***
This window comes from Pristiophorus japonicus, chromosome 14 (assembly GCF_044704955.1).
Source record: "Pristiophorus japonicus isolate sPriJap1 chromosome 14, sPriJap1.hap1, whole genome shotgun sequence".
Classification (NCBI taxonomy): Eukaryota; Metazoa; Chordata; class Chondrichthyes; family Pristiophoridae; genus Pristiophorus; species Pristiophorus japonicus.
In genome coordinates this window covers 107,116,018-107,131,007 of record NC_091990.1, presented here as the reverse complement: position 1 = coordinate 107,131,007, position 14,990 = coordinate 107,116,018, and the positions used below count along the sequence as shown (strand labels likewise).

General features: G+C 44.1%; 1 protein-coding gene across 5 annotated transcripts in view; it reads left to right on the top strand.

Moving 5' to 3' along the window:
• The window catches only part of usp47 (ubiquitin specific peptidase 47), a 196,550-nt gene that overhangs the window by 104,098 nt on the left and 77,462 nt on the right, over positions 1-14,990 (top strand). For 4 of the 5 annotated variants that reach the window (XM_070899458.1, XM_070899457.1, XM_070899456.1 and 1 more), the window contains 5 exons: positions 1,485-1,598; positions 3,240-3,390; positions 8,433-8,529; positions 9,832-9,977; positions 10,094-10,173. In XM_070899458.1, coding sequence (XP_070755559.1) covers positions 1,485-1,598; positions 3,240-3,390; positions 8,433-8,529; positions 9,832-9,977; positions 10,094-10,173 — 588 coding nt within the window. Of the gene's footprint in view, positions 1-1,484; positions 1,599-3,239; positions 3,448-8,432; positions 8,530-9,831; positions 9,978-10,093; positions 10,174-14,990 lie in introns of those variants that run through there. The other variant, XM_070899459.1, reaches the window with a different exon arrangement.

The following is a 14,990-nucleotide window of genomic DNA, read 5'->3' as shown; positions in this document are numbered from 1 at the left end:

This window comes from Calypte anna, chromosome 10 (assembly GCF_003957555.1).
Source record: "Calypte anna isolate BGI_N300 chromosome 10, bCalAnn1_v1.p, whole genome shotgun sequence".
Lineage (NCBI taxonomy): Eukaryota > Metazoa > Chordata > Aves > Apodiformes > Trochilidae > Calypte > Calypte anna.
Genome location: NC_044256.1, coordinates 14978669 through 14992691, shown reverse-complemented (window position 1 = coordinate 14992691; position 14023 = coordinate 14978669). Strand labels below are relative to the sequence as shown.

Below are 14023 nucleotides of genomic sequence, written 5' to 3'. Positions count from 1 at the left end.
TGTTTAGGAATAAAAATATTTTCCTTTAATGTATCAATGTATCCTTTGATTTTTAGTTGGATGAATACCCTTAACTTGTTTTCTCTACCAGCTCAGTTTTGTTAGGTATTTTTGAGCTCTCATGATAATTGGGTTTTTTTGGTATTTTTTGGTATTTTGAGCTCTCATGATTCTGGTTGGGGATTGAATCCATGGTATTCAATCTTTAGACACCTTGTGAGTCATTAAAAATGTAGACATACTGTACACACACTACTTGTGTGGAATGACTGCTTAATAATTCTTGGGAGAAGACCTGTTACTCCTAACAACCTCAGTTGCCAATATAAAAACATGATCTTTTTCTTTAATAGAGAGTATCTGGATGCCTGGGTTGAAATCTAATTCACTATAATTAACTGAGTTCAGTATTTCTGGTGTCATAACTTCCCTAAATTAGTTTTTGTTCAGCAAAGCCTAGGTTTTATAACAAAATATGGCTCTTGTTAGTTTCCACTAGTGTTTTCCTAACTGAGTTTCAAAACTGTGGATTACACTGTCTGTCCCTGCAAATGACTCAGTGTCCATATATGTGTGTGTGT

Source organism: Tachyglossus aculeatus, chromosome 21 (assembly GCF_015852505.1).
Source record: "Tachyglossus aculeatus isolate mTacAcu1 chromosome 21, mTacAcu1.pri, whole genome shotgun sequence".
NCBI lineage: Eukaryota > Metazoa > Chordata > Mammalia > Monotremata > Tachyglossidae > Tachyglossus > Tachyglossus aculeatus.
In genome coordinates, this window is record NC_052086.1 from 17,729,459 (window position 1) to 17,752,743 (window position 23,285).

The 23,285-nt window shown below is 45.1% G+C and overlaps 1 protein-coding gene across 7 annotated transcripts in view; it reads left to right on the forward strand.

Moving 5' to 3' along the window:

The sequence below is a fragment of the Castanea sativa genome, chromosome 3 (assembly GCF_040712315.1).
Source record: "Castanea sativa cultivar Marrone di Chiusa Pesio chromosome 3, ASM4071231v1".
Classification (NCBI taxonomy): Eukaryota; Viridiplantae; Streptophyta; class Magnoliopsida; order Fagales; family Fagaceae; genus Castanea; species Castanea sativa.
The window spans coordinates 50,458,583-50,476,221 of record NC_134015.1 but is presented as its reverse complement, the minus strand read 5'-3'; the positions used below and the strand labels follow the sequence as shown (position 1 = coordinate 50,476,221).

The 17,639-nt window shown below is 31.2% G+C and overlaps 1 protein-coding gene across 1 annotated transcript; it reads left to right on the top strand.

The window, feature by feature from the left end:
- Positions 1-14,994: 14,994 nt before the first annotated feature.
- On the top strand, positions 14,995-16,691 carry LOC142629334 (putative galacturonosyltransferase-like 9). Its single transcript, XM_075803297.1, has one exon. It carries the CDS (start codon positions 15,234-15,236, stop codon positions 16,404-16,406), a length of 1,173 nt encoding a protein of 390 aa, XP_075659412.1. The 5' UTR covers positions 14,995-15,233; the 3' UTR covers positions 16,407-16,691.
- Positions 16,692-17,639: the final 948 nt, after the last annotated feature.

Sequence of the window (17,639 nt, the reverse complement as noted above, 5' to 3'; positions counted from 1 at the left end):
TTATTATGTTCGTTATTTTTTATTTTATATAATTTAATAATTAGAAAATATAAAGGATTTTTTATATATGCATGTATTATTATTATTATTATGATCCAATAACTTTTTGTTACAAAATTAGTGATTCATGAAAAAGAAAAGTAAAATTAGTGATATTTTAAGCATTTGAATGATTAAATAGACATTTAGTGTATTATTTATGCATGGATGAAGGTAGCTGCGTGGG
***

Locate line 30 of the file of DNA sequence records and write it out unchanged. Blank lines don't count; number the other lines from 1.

Sequence of the window (17,639 nt, the reverse complement as noted above, 5' to 3'; positions counted from 1 at the left end):